The little middle school that could


ARNOLD - It started, as these kinds of stories often do, with an ordinary person who never dreamed of doing anything extraordinary. In this story, that person is Dee McCreary, a 29-year language arts instructor at Magothy River Middle School, a teacher who was so busy helping her students find a role model she didn't realize she'd become one.

The story begins in 1991, when the parent of one of McCreary's pupils encouraged her to go to Johns Hopkins Medical Center and hear the famous pediatric neurosurgeon Dr. Ben Carson give a motivational speech to schoolchildren. What Carson said that day struck a chord with McCreary. Hadn't she also taught her students to think big? Hadn't she told generations of sixth-graders if only they were nice to others, the others would be nice to them?

McCreary was so moved by Carson, his work and his story, that she set out to bring children to his message. That following school year, the first-year educators implemented the state's service learning requirement, she came up with the idea for her kids to make books for Carson's patients. And for the next couple of years, her students emptied their pocket change into a pretzel jug on her desk, and they collected enough money to donate toys, Little Tykes furniture and VCRs. The amounts raised never surprised McCreary. Not yet.

Like many middle-school teachers, she has taken students to Baltimore to see Carson in person. She has taken kids to Columbia to see the play based on his life. She taped the title of one of his three books, Think Big, behind her desk. And at the beginning of the academic term, she quotes him: "When I was in the fifth grade, I thought I was dumb, and I acted like a dumb person, and I achieved like a dumb person. When I was in the seventh grade, I thought I was smart, and I acted and achieved accordingly."

Within a few years, the pretzel jugs had moved outside language arts, into other classrooms. Magothy raised $1,234.88 in the 1997-1998 school year, and $1,878.88 the next. The word endowment never came up. Not yet.

The third year was the year Carson and his wife, Candy, decided the scholarships they'd established in Maryland, Delaware, Pennsylvania and Washington, D.C., should evolve. Carson challenged McCreary and her pupils to raise $15,000 to endow a scholar at their school. Fifteen schools have privately funded Carson scholarship endowments, but if Magothy students raised the money, they'd be the first to endow one of their own. They would guarantee that a Magothy student receive $1,000 to be invested until he or she went to college. The scholarship requires the winning student to have a grade-point average of 3.75 and a passion for helping others, but that didn't matter. Plenty of kids without the grades to even apply went to work.

Pretzel jugs spread everywhere, into guidance, into the main office. Students searched for coins under sofa cushions and on the floor of their family's cars. They offered baby-sitting money, Christmas and birthday money, money their grandparents sent for them to spend on themselves.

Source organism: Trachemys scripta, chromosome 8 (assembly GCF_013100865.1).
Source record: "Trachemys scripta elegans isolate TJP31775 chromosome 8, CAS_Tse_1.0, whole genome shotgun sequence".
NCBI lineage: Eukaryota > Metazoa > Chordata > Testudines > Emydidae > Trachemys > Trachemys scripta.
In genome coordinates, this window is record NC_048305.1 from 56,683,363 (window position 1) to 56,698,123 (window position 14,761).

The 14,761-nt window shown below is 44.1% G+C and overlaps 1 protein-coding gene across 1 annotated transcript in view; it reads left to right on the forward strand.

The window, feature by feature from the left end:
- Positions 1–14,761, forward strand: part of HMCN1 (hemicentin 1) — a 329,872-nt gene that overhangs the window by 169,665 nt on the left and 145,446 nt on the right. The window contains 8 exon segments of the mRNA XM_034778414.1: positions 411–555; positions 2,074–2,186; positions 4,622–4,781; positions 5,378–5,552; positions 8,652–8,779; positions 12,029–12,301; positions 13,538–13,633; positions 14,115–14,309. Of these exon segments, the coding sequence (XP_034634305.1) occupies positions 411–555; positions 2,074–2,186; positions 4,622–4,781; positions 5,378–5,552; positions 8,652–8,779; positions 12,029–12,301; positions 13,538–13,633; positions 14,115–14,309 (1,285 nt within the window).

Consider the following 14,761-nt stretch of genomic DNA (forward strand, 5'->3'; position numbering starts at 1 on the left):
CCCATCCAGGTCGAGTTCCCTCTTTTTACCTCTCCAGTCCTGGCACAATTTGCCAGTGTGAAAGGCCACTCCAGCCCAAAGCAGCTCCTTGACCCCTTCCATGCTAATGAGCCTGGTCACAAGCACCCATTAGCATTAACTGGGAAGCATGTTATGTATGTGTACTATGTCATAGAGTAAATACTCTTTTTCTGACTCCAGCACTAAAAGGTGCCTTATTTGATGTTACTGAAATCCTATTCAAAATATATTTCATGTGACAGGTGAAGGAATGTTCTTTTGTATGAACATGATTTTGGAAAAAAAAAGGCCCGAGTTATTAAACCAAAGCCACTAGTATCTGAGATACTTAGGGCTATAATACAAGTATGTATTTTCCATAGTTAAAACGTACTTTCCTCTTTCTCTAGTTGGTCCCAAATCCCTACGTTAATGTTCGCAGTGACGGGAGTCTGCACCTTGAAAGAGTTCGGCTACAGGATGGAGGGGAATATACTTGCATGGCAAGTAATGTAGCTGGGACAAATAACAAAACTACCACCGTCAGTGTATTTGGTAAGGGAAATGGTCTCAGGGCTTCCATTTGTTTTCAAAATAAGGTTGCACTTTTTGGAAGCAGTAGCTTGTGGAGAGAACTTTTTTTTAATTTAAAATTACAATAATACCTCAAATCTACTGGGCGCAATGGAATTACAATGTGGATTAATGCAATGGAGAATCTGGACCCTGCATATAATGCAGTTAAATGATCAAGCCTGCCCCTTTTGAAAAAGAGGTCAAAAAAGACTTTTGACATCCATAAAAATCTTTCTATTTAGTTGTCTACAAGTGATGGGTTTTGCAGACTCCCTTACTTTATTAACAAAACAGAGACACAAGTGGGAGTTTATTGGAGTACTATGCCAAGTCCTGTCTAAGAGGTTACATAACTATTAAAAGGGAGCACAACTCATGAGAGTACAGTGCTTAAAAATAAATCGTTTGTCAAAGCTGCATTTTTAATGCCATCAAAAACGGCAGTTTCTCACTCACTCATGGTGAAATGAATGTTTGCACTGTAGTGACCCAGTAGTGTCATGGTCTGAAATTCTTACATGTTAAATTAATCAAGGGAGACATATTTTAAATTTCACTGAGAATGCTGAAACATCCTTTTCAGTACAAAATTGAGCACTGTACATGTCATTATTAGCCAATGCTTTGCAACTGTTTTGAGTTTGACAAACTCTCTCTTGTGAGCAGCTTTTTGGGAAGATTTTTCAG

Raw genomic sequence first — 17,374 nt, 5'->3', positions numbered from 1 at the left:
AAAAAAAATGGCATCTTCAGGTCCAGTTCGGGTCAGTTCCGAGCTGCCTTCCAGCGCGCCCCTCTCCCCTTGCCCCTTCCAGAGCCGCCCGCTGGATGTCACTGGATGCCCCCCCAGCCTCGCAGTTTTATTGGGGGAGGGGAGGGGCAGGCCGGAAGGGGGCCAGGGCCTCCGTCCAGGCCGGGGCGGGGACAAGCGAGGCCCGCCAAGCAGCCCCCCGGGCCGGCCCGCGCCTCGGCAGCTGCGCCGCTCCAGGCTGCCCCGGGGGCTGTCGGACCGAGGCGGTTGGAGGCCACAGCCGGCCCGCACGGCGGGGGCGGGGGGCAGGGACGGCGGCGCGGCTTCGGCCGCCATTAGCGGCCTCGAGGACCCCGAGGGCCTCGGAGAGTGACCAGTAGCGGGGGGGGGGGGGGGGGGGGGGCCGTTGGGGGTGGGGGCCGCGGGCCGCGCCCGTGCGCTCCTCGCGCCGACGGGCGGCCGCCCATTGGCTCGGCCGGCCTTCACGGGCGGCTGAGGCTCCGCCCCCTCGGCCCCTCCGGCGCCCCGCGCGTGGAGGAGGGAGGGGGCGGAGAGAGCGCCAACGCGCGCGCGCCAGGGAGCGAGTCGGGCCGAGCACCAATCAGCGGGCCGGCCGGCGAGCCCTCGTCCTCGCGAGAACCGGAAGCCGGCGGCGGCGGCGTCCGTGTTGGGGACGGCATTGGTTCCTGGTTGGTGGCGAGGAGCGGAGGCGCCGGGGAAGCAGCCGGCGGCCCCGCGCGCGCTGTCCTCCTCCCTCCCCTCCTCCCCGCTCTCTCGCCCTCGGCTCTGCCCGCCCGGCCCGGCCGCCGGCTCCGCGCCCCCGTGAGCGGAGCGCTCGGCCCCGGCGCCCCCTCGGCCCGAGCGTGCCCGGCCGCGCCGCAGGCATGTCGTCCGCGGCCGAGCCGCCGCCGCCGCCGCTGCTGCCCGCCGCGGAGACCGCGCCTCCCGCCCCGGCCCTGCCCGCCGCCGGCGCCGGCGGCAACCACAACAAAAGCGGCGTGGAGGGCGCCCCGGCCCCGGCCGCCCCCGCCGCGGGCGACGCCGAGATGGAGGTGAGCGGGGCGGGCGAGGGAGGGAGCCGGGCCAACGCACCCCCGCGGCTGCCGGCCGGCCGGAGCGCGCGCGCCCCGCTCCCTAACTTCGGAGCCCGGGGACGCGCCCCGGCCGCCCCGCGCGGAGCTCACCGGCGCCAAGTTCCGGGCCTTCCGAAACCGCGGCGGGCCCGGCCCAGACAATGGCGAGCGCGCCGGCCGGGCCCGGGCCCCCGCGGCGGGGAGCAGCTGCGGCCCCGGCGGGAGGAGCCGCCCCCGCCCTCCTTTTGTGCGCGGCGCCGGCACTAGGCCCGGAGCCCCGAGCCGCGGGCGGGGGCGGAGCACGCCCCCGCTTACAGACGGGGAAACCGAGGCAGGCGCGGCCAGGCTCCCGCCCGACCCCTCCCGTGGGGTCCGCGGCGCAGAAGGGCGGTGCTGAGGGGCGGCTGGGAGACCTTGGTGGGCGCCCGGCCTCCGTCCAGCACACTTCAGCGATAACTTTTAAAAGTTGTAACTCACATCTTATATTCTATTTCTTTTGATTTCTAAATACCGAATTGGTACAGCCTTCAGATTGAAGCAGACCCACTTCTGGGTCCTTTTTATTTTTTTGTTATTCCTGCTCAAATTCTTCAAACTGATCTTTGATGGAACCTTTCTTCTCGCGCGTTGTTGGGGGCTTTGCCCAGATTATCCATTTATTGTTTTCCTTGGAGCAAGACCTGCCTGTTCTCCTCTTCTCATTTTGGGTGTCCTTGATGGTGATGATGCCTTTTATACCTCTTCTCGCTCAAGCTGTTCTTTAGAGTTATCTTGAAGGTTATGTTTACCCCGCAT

They brought their lunch to language arts to count and roll coins, stayed after school, and held the door for McCreary when she parked at the curb and lugged sacks of coins to the Allfirst Bank branch in Bay Hills.

Kids sold paper flowers and picture frames they made and brownies they baked. The third year was the year Magothy wrote a check for $3,330. That was the year parents offered McCreary checks on her way to the check presentation. One threw in $300, another $500, and later someone gave her $1,200 from a business account.

It was in the fourth year when McCreary had the idea to sponsor a benefit supper catered by Chevy's Mexican Restaurant. It was the push to get them over the $15,000 hump. Middle-schoolers sold tickets for 550 people, they made tissue-paper flowers for the tables, they got out their batons and came up with a routine to entertain diners. The kids in the chamber orchestra group practiced "Pachelbel's Canon," the ones in the wind ensemble readied for a clarinet rag, the Irish Dancers rehearsed "Haymaker's Jig." The effort grew so large the dinner spilled into Severn River Middle School's cafeteria, and for the first time, McCreary doubted. She feared she'd thought too big.

There was a celebration when Chevy's night was over, when the fourth year's check was written, for $8,755.23. Carson came to Arnold a few months later to make the announcement, to say Magothy River had raised the money to endow its own Ben Carson scholar - and with $1,000 to spare.

But as is often the case in these kinds of stories, the story is not over when it's over. McCreary and her students are taking the extra money and applying it toward a second endowment for a second scholarship at their school. Their goal is to raise enough for three, one for every grade. The price of an endowment has risen since McCreary started. It's now $25,000 apiece, but that doesn't deter McCreary.

Not yet.

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